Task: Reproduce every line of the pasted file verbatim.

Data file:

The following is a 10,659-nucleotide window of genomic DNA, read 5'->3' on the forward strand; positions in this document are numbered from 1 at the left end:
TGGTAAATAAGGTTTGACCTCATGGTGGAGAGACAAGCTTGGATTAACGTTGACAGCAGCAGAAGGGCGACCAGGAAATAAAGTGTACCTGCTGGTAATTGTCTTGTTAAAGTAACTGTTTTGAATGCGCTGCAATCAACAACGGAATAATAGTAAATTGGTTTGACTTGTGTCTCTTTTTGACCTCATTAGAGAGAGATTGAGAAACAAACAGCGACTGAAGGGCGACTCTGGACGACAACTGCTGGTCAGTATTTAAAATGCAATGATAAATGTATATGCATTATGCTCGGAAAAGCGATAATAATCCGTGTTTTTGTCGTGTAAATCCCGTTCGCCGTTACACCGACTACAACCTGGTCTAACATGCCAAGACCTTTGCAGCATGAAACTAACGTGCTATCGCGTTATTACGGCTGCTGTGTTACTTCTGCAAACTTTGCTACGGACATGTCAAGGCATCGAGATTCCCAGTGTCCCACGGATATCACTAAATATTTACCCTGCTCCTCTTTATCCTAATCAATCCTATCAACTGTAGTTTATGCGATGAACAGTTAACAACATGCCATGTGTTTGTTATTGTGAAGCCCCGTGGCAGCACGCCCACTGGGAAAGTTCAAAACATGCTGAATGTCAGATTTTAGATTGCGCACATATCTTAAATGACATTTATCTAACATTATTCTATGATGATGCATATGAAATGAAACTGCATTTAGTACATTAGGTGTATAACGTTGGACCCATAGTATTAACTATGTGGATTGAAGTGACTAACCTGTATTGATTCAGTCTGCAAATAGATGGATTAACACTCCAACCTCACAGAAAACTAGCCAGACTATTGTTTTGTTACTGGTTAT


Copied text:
The following is a 10,659-nucleotide window of genomic DNA, read 5'->3' on the forward strand; positions in this document are numbered from 1 at the left end:
TGGTAAATAAGGTTTGACCTCATGGTGGAGAGACAAGCTTGGATTAACGTTGACAGCAGCAGAAGGGCGACCAGGAAATAAAGTGTACCTGCTGGTAATTGTCTTGTTAAAGTAACTGTTTTGAATGCGCTGCAATCAACAACGGAATAATAGTAAATTGGTTTGACTTGTGTCTCTTTTTGACCTCATTAGAGAGAGATTGAGAAACAAACAGCGACTGAAGGGCGACTCTGGACGACAACTGCTGGTCAGTATTTAAAATGCAATGATAAATGTATATGCATTATGCTCGGAAAAGCGATAATAATCCGTGTTTTTGTCGTGTAAATCCCGTTCGCCGTTACACCGACTACAACCTGGTCTAACATGCCAAGACCTTTGCAGCATGAAACTAACGTGCTATCGCGTTATTACGGCTGCTGTGTTACTTCTGCAAACTTTGCTACGGACATGTCAAGGCATCGAGATTCCCAGTGTCCCACGGATATCACTAAATATTTACCCTGCTCCTCTTTATCCTAATCAATCCTATCAACTGTAGTTTATGCGATGAACAGTTAACAACATGCCATGTGTTTGTTATTGTGAAGCCCCGTGGCAGCACGCCCACTGGGAAAGTTCAAAACATGCTGAATGTCAGATTTTAGATTGCGCACATATCTTAAATGACATTTATCTAACATTATTCTATGATGATGCATATGAAATGAAACTGCATTTAGTACATTAGGTGTATAACGTTGGACCCATAGTATTAACTATGTGGATTGAAGTGACTAACCTGTATTGATTCAGTCTGCAAATAGATGGATTAACACTCCAACCTCACAGAAAACTAGCCAGACTATTGTTTTGTTACTGGTTAT